Fifth, while Japan's economic expansion and other changes in the economic environment had increasingly integrated the nation into global affairs, most Japanese and their leaders had an outlook that remained parochial, which was reflected in the domestic political system:
Saito, Motohide. "Japan's 'Northward' Froeign Policy." In Japan's Foreign Policy After the Cold War, Gerald L. Curtis (ed.) 274-302. New York: M.E. Sharpe, 1993.
Relations between the Soviets and Japan were never normalized after World War II, and relations have not been normalized with the Russia that has emerged since the dissolution of the Soviet Union. The dispute over the northern territories has not always been the central issue, but it remains a major emotional issue for the Japanese people.
Second, the geographic contiguity of Japan to a militarily assertive Soviet Union and the alliance with the United States put pressure on Japan to become once more a major military power. Other forces pressing in this same direction included Japan's own economic and technological strengths. Military links between Japan and the United States increased and were directed largely at supplementing some U.S. security roles in East Asia.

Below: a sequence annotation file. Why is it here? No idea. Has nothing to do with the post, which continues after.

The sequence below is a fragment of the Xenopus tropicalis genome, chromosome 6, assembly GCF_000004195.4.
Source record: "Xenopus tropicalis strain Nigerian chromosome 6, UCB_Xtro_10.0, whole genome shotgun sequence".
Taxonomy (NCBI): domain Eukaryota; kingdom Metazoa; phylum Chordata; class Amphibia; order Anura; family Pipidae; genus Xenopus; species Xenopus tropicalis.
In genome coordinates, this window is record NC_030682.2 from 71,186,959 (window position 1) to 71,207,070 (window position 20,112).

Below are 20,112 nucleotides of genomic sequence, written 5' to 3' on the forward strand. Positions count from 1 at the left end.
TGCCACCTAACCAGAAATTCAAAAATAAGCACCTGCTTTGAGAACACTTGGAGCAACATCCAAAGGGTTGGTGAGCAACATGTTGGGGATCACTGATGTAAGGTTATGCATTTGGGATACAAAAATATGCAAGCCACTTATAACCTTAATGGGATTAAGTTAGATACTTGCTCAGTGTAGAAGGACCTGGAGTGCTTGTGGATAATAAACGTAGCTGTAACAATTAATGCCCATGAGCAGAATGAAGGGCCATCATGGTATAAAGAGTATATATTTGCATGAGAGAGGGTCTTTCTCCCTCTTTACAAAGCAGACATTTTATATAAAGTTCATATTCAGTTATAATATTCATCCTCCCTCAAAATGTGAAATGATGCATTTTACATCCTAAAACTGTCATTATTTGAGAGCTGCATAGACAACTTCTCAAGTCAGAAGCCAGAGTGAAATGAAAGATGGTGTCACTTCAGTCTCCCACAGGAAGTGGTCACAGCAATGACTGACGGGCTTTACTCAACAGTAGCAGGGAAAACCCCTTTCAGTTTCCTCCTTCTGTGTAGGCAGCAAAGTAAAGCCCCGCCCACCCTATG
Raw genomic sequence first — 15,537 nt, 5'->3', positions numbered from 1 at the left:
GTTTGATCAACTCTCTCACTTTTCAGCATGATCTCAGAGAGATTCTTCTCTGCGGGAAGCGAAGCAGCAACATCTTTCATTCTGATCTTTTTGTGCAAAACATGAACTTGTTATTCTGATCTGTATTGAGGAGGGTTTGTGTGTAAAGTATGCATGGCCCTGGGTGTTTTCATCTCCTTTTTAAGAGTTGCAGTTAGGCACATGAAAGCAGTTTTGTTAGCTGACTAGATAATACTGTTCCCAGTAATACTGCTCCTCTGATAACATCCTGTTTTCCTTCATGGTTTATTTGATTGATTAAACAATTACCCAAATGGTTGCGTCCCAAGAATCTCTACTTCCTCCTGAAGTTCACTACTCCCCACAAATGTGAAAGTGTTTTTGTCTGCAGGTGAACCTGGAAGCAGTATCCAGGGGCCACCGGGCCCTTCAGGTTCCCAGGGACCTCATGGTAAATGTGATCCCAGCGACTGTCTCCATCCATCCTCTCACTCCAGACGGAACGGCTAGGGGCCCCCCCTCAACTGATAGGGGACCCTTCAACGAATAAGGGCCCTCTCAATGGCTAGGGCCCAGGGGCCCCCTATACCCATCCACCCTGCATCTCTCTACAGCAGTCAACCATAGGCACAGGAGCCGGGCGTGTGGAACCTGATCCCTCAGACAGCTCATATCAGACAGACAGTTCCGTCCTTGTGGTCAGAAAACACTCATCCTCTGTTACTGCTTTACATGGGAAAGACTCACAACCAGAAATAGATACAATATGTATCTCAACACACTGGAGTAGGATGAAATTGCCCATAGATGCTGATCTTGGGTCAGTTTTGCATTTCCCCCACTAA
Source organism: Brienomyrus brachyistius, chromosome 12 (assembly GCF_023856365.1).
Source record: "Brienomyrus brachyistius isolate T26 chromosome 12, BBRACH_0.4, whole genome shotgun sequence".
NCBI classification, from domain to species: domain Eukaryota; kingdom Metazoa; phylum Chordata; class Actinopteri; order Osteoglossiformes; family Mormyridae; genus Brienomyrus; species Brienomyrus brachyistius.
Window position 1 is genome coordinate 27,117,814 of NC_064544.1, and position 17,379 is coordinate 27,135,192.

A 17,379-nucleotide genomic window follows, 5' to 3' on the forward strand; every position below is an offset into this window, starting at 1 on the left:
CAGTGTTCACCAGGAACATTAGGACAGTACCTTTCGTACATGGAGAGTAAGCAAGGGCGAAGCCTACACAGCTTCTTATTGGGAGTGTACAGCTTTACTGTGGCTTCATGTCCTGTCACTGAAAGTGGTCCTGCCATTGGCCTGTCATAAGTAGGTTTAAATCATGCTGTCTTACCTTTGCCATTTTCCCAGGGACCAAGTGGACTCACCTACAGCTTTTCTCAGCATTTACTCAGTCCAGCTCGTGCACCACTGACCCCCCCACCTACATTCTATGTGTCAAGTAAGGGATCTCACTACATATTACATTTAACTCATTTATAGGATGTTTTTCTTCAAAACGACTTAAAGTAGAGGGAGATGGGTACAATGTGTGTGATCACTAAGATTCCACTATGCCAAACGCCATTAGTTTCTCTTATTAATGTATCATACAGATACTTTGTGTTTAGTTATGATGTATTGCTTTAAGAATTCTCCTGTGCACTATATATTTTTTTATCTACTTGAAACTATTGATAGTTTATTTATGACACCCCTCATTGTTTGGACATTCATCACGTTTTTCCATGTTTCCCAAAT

For much of the world the Cold War is now largely a memory. But the issue of the northern territories, a remnant of the tensions that once existed, remains caught in the Moscow-Tokyo ties. Questions of territory are often considered sacrosanct matters evoking patriotic and propriety emotions. Resolving the problem will require not only strong determination but also a diplomacy inspired by the art of possibility (Saito 298).
Japan over the same period when the Soviet Union was in decline has become a stronger world power. Indeed, Japan has demonstrated since the end of the war a drive for increased economic development, which has taken place against a background of a relative decline in U.S. economic and military power. Japan has become the world's second lar